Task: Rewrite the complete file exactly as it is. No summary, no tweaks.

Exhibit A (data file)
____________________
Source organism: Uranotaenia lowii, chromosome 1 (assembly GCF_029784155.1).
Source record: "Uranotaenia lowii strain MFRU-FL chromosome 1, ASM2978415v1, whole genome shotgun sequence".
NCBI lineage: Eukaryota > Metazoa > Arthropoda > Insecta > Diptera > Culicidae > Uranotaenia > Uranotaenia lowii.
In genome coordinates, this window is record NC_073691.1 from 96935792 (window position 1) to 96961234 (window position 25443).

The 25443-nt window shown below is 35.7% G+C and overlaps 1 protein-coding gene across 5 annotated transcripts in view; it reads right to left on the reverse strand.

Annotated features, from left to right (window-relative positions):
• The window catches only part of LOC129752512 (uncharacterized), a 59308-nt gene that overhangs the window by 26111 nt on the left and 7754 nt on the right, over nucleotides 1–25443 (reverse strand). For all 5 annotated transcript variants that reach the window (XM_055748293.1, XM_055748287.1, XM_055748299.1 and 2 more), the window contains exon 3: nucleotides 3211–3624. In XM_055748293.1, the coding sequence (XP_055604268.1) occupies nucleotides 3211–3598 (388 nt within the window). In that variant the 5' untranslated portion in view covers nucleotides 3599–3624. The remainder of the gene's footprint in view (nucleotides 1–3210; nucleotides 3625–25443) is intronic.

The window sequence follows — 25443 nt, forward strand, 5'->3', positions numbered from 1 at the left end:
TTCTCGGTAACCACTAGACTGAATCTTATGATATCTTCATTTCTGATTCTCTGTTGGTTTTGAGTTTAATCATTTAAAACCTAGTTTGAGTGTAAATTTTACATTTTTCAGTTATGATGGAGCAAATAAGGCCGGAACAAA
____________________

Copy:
Source organism: Uranotaenia lowii, chromosome 1 (assembly GCF_029784155.1).
Source record: "Uranotaenia lowii strain MFRU-FL chromosome 1, ASM2978415v1, whole genome shotgun sequence".
NCBI lineage: Eukaryota > Metazoa > Arthropoda > Insecta > Diptera > Culicidae > Uranotaenia > Uranotaenia lowii.
In genome coordinates, this window is record NC_073691.1 from 96935792 (window position 1) to 96961234 (window position 25443).

The 25443-nt window shown below is 35.7% G+C and overlaps 1 protein-coding gene across 5 annotated transcripts in view; it reads right to left on the reverse strand.

Annotated features, from left to right (window-relative positions):
• The window catches only part of LOC129752512 (uncharacterized), a 59308-nt gene that overhangs the window by 26111 nt on the left and 7754 nt on the right, over nucleotides 1–25443 (reverse strand). For all 5 annotated transcript variants that reach the window (XM_055748293.1, XM_055748287.1, XM_055748299.1 and 2 more), the window contains exon 3: nucleotides 3211–3624. In XM_055748293.1, the coding sequence (XP_055604268.1) occupies nucleotides 3211–3598 (388 nt within the window). In that variant the 5' untranslated portion in view covers nucleotides 3599–3624. The remainder of the gene's footprint in view (nucleotides 1–3210; nucleotides 3625–25443) is intronic.

The window sequence follows — 25443 nt, forward strand, 5'->3', positions numbered from 1 at the left end:
TTCTCGGTAACCACTAGACTGAATCTTATGATATCTTCATTTCTGATTCTCTGTTGGTTTTGAGTTTAATCATTTAAAACCTAGTTTGAGTGTAAATTTTACATTTTTCAGTTATGATGGAGCAAATAAGGCCGGAACAAA